With $4000 separating the parties, I began to concentrate on the cost of further action. They were on the trial schedule at that time, and it was likely they would go to trial the following week. Interestingly, each party, while admitting there was some interest in maintaining the relationship or at least remaining cordial, spoke repeatedly about "principle." This did not come from the attorneys, and I believed the parties believed what they were saying. In fact, both attorneys concurred that the cost of going forward, even absent an appeal, would cost each party about $2500.

Plaintiff's counsel finally stated that his last offer was $4000, and, if not acceptable, asked that the mediation be impassed. In addition, he suggested that defendant meet with plaintiff, alone, without the mediator or attorneys. Something obviously was going on that plaintiff did not wish the mediator, defendant's attorney, and perhaps even his own attorney to know.

When I went back to defendant, he was adamant about his $2000 offer. The attorneys and I waited in another room, while the parties talked in the meeting room. The attorneys were so pessimistic they discussed trial strategy, and there were facetious comments about "blood on the floor" where the parties were meeting. When fifteen minutes had passed, I had a good feeling that the contractors were reaching a resolution. Finally, after another twenty minutes, the parties came out and informed us that they had reached an agreement to settle for the amount of $2000. I never knew what went on in that room, and I wonder if their attorneys did.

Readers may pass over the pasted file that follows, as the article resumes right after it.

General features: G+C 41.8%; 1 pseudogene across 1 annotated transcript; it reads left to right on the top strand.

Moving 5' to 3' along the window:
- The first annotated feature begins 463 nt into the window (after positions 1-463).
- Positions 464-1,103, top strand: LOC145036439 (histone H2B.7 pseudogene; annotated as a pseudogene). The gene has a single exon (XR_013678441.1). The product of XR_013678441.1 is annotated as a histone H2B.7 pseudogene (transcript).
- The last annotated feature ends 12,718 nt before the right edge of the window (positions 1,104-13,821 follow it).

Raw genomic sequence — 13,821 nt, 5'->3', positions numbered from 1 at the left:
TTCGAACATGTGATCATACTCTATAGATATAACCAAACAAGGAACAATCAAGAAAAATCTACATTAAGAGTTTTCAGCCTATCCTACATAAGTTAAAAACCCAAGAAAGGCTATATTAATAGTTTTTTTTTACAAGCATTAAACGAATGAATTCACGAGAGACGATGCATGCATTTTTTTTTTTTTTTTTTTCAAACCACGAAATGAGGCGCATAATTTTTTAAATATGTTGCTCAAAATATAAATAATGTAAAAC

This mediation was one of those rare occasions when I can say a satisfactory conclusion was reached largely by reason of the process. The parties had stalemated, they, not their attorneys, appeared to be in control, and, had I not pressed them on the cost of trying the case and therefore the high cost of the "principles" they espoused, the case would not have concluded. While I had emphasized to them that a good settlement agreement usually left both sides a little unhappy, by reason of the various intangibles, both sides appeared very happy with the agreement and thanked me personally for my help.

Fate often plays a part in the outcome of a mediation. I should have had a good feeling, when I pulled into the parking space in front of the attorney's office and discovered a quarter lying at the base of the parking meter.

Biography


Ed Ahrens has been a member of the Florida Bar for over 43 years. He is a certified state and federal court mediator in Tampa, Florida. He is also a freelance writer and former president of National Writers Association, South Florida Chapter. He is the author of the popular book, The Perils of Imprudent Writing-How to Watch What You Write and Stay Out of Court, now in its second edition. See VanBurenBooks.com and FloridaMediationGroup.com for additional info on Ed and his writings.

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Website: www.FloridaMediationGroup.com